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Deportation efforts and policies tend to vary under different presidential administrations. Given President Trump’s emphasis on stopping illegal border crossings and enforcing immigration laws, many people assume that deportations must be at an all-time high under his regime.
However, disagreements over immigration policy have given rise to many misconceptions about Obama/Trump deportation efforts. The real deportation numbers show surprising results, but those numbers tell only part of the story.
During Obama’s presidency, a small group of congresspeople was able to prevent immigration reform, and that set into motion a lot of the things that we are seeing right now. In response to that, President Obama, frustrated with the inability of Congress to take action, instituted the Deferred Action for Childhood Arrivals Program. They prioritized deporting people who entered the country illegally on numerous occasions and people who were convicted of committing crimes. Children of undocumented immigrants were not given as much of a priority.
About 20 states did not like that program. What they did not like even more was when the Obama Administration went one step further and took off the priority list the parents of U.S. citizens or the parents of green card holders. That set in place what we are seeing now, because what happened was the State of Texas and 20 other states filed a lawsuit in a conservative jurisdiction in Texas, which it made it all the way to the Supreme Court. The court prevented President Obama's interpretation of the law and struck down the Deferred Action for Parental Arrivals, DAPA. President Obama went on further to try to interpret the law written back in the '90s as liberally as possible. Now, President Trump has taken that same authority as president to take it way over to the other end of the extreme. It is a political issue and it is a divided country on all kinds of things. With immigration, it is a political football.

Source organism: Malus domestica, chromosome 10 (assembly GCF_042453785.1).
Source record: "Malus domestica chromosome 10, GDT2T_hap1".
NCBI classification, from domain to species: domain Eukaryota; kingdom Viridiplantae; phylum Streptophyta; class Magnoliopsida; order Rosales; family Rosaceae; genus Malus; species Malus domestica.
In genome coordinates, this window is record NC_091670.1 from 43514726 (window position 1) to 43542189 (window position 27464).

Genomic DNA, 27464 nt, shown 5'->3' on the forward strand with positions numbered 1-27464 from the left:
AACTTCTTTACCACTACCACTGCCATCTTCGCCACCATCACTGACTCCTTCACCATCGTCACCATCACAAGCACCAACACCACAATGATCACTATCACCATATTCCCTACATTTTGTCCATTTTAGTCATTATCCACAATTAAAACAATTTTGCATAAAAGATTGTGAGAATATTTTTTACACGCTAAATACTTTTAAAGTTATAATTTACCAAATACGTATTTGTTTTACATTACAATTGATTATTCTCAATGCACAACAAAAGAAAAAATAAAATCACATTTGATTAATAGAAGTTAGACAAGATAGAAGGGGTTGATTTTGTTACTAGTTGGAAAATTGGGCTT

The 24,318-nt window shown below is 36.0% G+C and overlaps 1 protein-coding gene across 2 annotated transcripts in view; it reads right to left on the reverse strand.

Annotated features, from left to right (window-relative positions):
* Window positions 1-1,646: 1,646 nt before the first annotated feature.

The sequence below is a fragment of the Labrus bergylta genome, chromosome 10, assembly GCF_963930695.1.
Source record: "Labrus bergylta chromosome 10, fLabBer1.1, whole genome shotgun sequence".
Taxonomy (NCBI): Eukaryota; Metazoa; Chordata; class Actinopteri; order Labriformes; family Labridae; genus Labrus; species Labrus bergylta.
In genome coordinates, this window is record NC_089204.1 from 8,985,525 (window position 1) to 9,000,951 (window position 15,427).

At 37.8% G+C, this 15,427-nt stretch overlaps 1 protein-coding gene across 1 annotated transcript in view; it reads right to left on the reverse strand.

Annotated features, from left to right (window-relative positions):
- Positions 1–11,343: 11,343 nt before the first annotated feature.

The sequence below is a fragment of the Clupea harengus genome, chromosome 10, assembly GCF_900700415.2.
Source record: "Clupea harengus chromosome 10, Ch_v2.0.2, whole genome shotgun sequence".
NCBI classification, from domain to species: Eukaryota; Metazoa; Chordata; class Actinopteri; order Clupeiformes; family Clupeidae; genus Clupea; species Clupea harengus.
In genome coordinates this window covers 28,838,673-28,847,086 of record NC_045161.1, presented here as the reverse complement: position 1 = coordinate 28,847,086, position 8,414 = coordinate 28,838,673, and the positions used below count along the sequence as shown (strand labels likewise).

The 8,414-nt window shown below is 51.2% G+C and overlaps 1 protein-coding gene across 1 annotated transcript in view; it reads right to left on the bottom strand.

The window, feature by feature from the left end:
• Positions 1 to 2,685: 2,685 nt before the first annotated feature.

The completion of recent deportation processes tells only part of the story. As of today, U.S. Immigration and Customs Enforcement (ICE) is holding far more people in detention facilities currently than under the Obama administration. Individuals who might have been released on bond during previous administrations are now kept in detention during at least part of the removal proceedings.
Many of those held in detention do not have a criminal record but are in custody because they overstayed after a visa expired or applied for asylum and were denied. Some failed to follow a final order of removal. Without a criminal record, these individuals would have been low on the priority list for deportation under President Obama’s policies. Under President Trump’s initiatives to deport those who violate immigration laws, the administration has tried to remove many more violators who might have been allowed to fly under the radar in the past.
Because of legal challenges and asylum appeals, many of the cases remain pending and individuals are not deported but detained. Some describe the system under the current administration as “clogged” as a result. Backlog in the courts is substantial, and detention facilities are overflowing.
Misconceptions about Obama/Trump deportation efforts may continue as parties on both sides of the aisle try to put a positive spin on the immigration policies of their respective administrations. Meanwhile, the judicial backlog to resolve deportation cases shows no sign of decrease unless policies change once again. For more clarity and help with your immigration efforts, reach out to Hacking Immigration Law, LLC.